In a largely unnoticed recent bid protest decision, the U.S. Court of Federal Claims held that the United States Coast Guard violated federal procurement law by issuing two modifications that exceeded the scope of the underlying Systems Engineering and Technical Services (SETS) II task order. In Global Computer Enterprises, Inc. v. United States, the court determined that the out-of-scope modifications were essentially unauthorized sole-source procurements that wrongfully extended the ordering period of the underlying Information Technology Omnibus Procurement (ITOP) II contract. The case provides an in-depth analysis (it is 154 pages long) of out-of-scope contracting in the context of contract modifications, which is recommended reading for those contract managers participating in large IDIQ programs.
What makes this decision especially noteworthy, however, is not necessarily the underlying ruling. Rather, buried deep in this extraordinarily long opinion, the court concluded that the Coast Guard violated FAR §19.502-2 (the "Rule of Two") and, in the process, seemingly adopted the reasoning set forth in GAO's controversial Delex Systems decision.
As part of its protest, Global Computer Enterprises, Inc. (GCE) alleged that the Coast Guard violated FAR §19.502-2 by failing to conduct a Rule of Two analysis before issuing the modifications to the SETS II task order. GCE argued that because the modifications were valued at well over the Rule of Two threshold of $100,000, they constituted acquisitions under the FAR and were thus subject to the requirement that the Coast Guard evaluate whether two small businesses could perform the work at fair market price before making an award to a business that is other than small. The court agreed with the protestor, stating that because the modifications exceeded the scope of the underlying task order, they were in fact separate acquisitions (apart from the contract itself) that triggered the Rule of Two. While not relying on it exclusively, the court made a point to cite and quote, at length, the GAO's decision in Delex Systems as support for its position. In Delex Systems, GAO rocked the federal contracting industry by declaring that the Rule of Two applies to task and delivery orders placed under multiple-award contracts. Hence, it would appear that the Court of Federal Claims agrees with GAO's controversial Delex Systems decision. (It should be noted that U.S. Court of Federal Claims decisions are not binding on other judges who sit on the court. Therefore, it would be entirely permissible for another judge to determine that Delex Systems is not valid.)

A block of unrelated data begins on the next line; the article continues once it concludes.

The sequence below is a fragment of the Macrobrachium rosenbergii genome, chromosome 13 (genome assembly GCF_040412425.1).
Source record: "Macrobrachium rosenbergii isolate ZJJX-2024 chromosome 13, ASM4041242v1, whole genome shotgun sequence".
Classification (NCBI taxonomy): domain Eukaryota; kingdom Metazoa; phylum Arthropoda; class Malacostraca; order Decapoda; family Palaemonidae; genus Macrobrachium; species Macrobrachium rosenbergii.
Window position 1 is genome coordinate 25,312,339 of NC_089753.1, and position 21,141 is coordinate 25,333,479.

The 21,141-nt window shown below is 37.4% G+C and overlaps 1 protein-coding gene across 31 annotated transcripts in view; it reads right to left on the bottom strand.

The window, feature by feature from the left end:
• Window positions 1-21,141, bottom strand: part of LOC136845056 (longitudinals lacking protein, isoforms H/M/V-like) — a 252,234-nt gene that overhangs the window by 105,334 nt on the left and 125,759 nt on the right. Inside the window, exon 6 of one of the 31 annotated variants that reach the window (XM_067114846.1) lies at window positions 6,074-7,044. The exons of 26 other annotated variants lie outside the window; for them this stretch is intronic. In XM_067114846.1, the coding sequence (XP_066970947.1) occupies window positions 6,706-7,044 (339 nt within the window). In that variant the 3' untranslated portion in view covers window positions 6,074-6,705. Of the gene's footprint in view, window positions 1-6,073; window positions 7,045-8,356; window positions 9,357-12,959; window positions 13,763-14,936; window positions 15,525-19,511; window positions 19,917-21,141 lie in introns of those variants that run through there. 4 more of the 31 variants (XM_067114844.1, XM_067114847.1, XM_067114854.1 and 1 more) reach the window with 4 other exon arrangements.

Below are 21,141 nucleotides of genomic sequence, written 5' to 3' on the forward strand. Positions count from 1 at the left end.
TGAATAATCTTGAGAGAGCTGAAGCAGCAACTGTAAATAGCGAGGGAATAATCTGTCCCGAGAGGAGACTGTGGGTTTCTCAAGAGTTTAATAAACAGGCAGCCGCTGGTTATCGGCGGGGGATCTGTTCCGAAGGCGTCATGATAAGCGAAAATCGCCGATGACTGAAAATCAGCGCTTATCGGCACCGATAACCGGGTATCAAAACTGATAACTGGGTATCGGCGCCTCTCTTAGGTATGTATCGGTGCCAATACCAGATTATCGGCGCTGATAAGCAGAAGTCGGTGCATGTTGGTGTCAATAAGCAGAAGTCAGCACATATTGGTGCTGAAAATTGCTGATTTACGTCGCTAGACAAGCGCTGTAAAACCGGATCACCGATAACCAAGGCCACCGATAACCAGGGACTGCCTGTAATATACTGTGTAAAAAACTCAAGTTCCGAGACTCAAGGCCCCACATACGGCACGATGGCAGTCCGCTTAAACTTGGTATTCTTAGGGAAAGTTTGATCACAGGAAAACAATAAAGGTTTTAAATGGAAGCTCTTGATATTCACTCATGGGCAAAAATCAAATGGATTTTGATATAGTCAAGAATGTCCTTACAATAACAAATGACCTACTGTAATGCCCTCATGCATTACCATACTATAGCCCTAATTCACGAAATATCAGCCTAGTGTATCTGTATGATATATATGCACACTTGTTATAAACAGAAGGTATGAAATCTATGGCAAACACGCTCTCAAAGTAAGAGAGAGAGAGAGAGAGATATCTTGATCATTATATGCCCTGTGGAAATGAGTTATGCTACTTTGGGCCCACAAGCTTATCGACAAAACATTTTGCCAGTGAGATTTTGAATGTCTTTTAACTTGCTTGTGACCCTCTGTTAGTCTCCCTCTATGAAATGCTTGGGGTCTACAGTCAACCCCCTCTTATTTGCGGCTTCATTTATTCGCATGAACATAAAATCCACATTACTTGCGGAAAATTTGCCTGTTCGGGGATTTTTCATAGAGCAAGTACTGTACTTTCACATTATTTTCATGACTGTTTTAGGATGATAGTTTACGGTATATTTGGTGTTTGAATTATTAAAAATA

While it is probably premature to draw sweeping conclusions about the long-term importance of Delex Systems based on one U.S. Court of Federal Claims decision, it is nonetheless noteworthy that at least one judge from that court has recognized the GAO's decision and is willing to afford it precedential value. Centre Consulting will continue to monitor decisions at both the U.S. Court of Federal Claims and GAO for further indications as to the long-term influence of Delex Systems.
Brian Caney, Esq.
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